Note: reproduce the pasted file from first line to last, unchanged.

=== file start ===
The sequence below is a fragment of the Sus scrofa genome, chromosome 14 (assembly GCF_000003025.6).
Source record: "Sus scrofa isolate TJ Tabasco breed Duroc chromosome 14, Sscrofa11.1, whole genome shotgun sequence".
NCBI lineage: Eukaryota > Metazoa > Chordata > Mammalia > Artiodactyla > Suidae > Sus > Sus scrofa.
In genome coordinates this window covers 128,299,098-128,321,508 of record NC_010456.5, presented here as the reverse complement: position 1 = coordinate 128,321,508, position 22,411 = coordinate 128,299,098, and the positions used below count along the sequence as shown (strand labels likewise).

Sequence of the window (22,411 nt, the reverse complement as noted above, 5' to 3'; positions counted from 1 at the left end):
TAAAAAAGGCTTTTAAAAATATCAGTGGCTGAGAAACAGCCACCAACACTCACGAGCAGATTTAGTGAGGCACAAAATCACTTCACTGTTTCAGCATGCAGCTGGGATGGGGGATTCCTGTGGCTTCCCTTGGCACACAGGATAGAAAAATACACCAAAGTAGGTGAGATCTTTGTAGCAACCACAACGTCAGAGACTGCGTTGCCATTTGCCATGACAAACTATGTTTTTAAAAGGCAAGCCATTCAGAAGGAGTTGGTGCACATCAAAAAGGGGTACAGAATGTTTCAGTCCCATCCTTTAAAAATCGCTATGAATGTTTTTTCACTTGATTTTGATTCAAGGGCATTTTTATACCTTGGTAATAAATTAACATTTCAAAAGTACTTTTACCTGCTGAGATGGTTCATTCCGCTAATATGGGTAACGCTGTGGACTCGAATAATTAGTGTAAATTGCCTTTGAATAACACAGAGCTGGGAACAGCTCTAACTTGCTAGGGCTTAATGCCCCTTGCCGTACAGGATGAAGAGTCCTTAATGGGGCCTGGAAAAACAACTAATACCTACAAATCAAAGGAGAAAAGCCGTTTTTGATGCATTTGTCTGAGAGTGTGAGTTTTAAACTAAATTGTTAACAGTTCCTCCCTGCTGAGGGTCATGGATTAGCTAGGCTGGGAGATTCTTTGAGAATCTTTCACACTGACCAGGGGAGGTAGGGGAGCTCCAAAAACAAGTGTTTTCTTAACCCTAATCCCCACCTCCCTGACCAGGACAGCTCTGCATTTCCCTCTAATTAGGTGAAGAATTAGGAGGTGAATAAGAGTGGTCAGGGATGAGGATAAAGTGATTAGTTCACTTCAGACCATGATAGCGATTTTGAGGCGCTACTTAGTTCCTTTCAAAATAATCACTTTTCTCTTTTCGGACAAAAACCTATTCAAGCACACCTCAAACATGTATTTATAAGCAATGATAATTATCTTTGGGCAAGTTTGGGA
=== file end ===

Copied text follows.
The sequence below is a fragment of the Sus scrofa genome, chromosome 14 (assembly GCF_000003025.6).
Source record: "Sus scrofa isolate TJ Tabasco breed Duroc chromosome 14, Sscrofa11.1, whole genome shotgun sequence".
NCBI lineage: Eukaryota > Metazoa > Chordata > Mammalia > Artiodactyla > Suidae > Sus > Sus scrofa.
In genome coordinates this window covers 128,299,098-128,321,508 of record NC_010456.5, presented here as the reverse complement: position 1 = coordinate 128,321,508, position 22,411 = coordinate 128,299,098, and the positions used below count along the sequence as shown (strand labels likewise).

Sequence of the window (22,411 nt, the reverse complement as noted above, 5' to 3'; positions counted from 1 at the left end):
TAAAAAAGGCTTTTAAAAATATCAGTGGCTGAGAAACAGCCACCAACACTCACGAGCAGATTTAGTGAGGCACAAAATCACTTCACTGTTTCAGCATGCAGCTGGGATGGGGGATTCCTGTGGCTTCCCTTGGCACACAGGATAGAAAAATACACCAAAGTAGGTGAGATCTTTGTAGCAACCACAACGTCAGAGACTGCGTTGCCATTTGCCATGACAAACTATGTTTTTAAAAGGCAAGCCATTCAGAAGGAGTTGGTGCACATCAAAAAGGGGTACAGAATGTTTCAGTCCCATCCTTTAAAAATCGCTATGAATGTTTTTTCACTTGATTTTGATTCAAGGGCATTTTTATACCTTGGTAATAAATTAACATTTCAAAAGTACTTTTACCTGCTGAGATGGTTCATTCCGCTAATATGGGTAACGCTGTGGACTCGAATAATTAGTGTAAATTGCCTTTGAATAACACAGAGCTGGGAACAGCTCTAACTTGCTAGGGCTTAATGCCCCTTGCCGTACAGGATGAAGAGTCCTTAATGGGGCCTGGAAAAACAACTAATACCTACAAATCAAAGGAGAAAAGCCGTTTTTGATGCATTTGTCTGAGAGTGTGAGTTTTAAACTAAATTGTTAACAGTTCCTCCCTGCTGAGGGTCATGGATTAGCTAGGCTGGGAGATTCTTTGAGAATCTTTCACACTGACCAGGGGAGGTAGGGGAGCTCCAAAAACAAGTGTTTTCTTAACCCTAATCCCCACCTCCCTGACCAGGACAGCTCTGCATTTCCCTCTAATTAGGTGAAGAATTAGGAGGTGAATAAGAGTGGTCAGGGATGAGGATAAAGTGATTAGTTCACTTCAGACCATGATAGCGATTTTGAGGCGCTACTTAGTTCCTTTCAAAATAATCACTTTTCTCTTTTCGGACAAAAACCTATTCAAGCACACCTCAAACATGTATTTATAAGCAATGATAATTATCTTTGGGCAAGTTTGGGA